Characteristics of Criollo Cattle
The typical conformation of Criollo cattle reflect the characteristics they evolved to survive and thrive in first the arid environment of Andalusia, then the 500 years they have spent in the New World. They are small, trim cattle, with sufficient bone and strength for easy action and endurance. Very athletic, they can travel long distances without getting winded or stressed. Generally, mature bulls are 1,000-1,250 lbs, and mature cows are 800-1,000 lbs. They are narrow cattle with high withers, and a short, peaked rump. They have a clean dewlap, deep girth, and neat flank. Cows have neat, tight, trouble-free udders with small to moderate teats, and produce rich milk with fat content rivaling that of Jerseys. Bulls have a tight sheath. A high, bushy tail switch and pronounced mane/forelock are notable characteristics. Criollos come in any color.
Criollos are a horned breed. The horns are ear-length at one year, and begin curving forward and upward at the tips of the ears. They use their horns effectively, both to clear brush, dig up prickly pear and disable predators.
Criollo cattle readily adapt to various terrains and extreme climates. They are NOT fussy--they can thrive anywhere! Criollo can develop heavy winter coats, if necessary. Muddy swamp, lush pasture, high desert, or the mountains: they thrive in any environment. Needing little human aid or supplementation, Criollos "hustle a living" in even tough environments, such as northern Mexico and the western United States. They'll range farther than any other breed in their foraging efforts, and will eat vegetation other breeds won't touch. Criollo don't need a fertilized, groomed pasture to thrive.
The Criollo disposition is remarkably gentle. Never to be confused with Mexican fighting bulls, or even Texas Longhorns, they are very tolerant of human contact. Historically raised in small herds in remote areas of Mexico, these cattle were often gathered on foot. Criollos are easy to gather in the pasture (depending on the size of the pasture, just honk a horn or call them!); they do not have a tendency to wander. In the working pens, they are quiet and tractable in the chute, and never spook or sull. They are comfortable with humans, and need minimal facilities to be worked.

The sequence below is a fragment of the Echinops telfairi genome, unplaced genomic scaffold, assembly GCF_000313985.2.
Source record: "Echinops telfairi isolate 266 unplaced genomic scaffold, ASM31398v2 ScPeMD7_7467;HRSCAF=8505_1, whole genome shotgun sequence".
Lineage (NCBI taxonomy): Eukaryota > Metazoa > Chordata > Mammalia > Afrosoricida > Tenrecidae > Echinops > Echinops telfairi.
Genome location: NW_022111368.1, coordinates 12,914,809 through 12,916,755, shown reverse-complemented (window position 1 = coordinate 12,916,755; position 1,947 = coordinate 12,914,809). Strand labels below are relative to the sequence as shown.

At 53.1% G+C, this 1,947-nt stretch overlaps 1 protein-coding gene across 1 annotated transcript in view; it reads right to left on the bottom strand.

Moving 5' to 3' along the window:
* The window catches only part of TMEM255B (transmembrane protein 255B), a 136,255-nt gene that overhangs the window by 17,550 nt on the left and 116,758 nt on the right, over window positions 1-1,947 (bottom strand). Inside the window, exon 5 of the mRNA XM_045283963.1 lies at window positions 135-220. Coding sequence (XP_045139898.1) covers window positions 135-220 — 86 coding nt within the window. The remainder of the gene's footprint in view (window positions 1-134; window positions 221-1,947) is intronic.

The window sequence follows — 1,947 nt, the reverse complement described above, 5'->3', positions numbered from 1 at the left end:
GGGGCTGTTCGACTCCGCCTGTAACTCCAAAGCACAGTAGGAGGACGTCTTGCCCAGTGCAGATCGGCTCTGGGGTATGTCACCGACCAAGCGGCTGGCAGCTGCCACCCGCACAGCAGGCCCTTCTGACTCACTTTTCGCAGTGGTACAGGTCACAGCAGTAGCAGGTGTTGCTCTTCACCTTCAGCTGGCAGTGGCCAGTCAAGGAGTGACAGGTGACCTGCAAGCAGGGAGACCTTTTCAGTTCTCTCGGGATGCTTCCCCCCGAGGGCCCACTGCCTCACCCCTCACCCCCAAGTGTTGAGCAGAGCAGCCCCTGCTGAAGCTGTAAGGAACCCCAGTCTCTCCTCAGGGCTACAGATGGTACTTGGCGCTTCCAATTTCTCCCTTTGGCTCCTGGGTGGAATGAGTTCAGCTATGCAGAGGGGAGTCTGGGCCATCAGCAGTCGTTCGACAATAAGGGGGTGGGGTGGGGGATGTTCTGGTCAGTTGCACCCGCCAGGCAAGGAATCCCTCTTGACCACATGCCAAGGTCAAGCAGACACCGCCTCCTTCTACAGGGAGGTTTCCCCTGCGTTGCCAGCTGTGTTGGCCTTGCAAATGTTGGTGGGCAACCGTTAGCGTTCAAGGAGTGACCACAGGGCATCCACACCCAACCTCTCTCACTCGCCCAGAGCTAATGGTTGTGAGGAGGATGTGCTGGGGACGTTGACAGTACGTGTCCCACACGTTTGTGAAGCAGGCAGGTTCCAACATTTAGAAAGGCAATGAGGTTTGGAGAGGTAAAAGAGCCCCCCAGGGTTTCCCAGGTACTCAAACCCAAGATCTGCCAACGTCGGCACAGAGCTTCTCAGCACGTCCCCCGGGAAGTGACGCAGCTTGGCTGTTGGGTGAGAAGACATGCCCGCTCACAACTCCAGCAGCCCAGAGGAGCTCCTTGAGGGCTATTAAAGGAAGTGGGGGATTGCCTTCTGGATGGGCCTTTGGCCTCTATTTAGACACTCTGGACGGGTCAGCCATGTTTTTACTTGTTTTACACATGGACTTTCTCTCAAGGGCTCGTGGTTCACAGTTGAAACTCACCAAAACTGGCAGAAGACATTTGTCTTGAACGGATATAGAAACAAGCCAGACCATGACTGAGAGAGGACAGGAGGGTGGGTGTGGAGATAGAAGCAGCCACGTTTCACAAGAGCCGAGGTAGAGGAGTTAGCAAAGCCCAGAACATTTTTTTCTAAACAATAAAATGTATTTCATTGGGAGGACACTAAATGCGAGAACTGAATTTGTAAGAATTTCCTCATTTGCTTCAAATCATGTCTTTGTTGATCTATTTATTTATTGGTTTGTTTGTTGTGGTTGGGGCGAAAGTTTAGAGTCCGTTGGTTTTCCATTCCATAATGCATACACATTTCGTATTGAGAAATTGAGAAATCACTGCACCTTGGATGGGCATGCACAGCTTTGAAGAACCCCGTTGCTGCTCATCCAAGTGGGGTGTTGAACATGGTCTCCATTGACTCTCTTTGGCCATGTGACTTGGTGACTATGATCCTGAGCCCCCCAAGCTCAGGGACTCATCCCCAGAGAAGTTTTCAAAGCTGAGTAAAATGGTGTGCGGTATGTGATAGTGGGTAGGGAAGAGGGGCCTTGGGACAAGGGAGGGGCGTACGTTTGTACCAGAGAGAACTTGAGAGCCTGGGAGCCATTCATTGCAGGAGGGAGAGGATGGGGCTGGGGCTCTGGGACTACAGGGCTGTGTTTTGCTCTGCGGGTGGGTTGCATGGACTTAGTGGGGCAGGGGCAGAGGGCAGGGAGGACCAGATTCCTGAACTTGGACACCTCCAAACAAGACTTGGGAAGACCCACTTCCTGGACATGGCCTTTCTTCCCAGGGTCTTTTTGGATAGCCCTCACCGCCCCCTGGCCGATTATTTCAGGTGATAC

Criollo cows can be very endearing; ever hopeful for handouts, they teach their calves valuable skills such as eating from your hand and tagging around after you like a dog. Although watchful, dedicated mothers, they are not aggressive about their calves with humans. Indeed, many seem eager to "show off" the new arrival!
Newborn Criollo calves are 25-45 lbs, approximately the size of a long-legged Cocker Spaniel dog. Fleet of foot and very wily, they are actively grazing and browsing in their first week of life. Criollo cows and calves have a keen awareness of each other's location, and tend to stay paired up even on long drives in very rugged terrain. Average weaning weights are from 350-450 lbs.
A fascinating part of the Criollo mind is their coordinated management of predators. They don't tolerate predators or defend against them; instead, Criollo actively run predators off. The mother cows form a skirmish line in front of the calves; yearlings range out in front, with the herd bull leading the attack. Many a wily coyote, used to dealing with the polled European breeds and their attendant lack of athletic skills, has been gored by a swift, agile Criollo.
Any rancher would love to have the production results with the reliable ease of Criollos. Conception rates of Criollo herds normally range upward from 95%, with comparable live birth and weaning rates. These numbers include first-calf heifers: Criollos normally have their first calf at 20-24 months of age, and continue to produce calves into their twenties. Many a Criollo cow has weaned 20 or more calves!
Criollo bulls are equally fertile. They normally reach puberty before 12 months of age, and can cover 25-50 cows their first breeding season. Mature bulls routinely cover 75 cows per season. Criollo bulls are excellent for breeding to first calf heifers of other beef breeds, to insure calving ease, a healthy & stress-free dam, and a vigorous, marketable calf.
BEEF & MILK
Criollo cows produce a large amount of rich, high-fat milk for their comparatively small size. Families in Mexico and the southwestern United States have kept Criollo as dairy animals for almost 500 years; their gentle nature and predictable fertility insure a long, productive career as a dairy animal.
Criollo beef is the crown jewel of the breed's many desirable characteristics. Criollo, genetically, are naturally tender and lean. DNA testing reveals that, of 6 available DNA markers for tenderness, Criollos usually have at least 4. DNA markers for marbling indicate that they are genetically programmed to be lean. Interestingly, since their meat is predominantly red muscle fibers, rather than white muscle fibers (as is found in the European beef breeds), Criollos will marble in a shorter feeding period than other beef animals. The third major genetic trait identified with DNA markers is the Feed Efficiency Ratio; Criollos typically have 6 or more of the 8 markers available. Such a genetically guaranteed efficiency with forage explains how Criollos can thrive in environments where other cattle starve.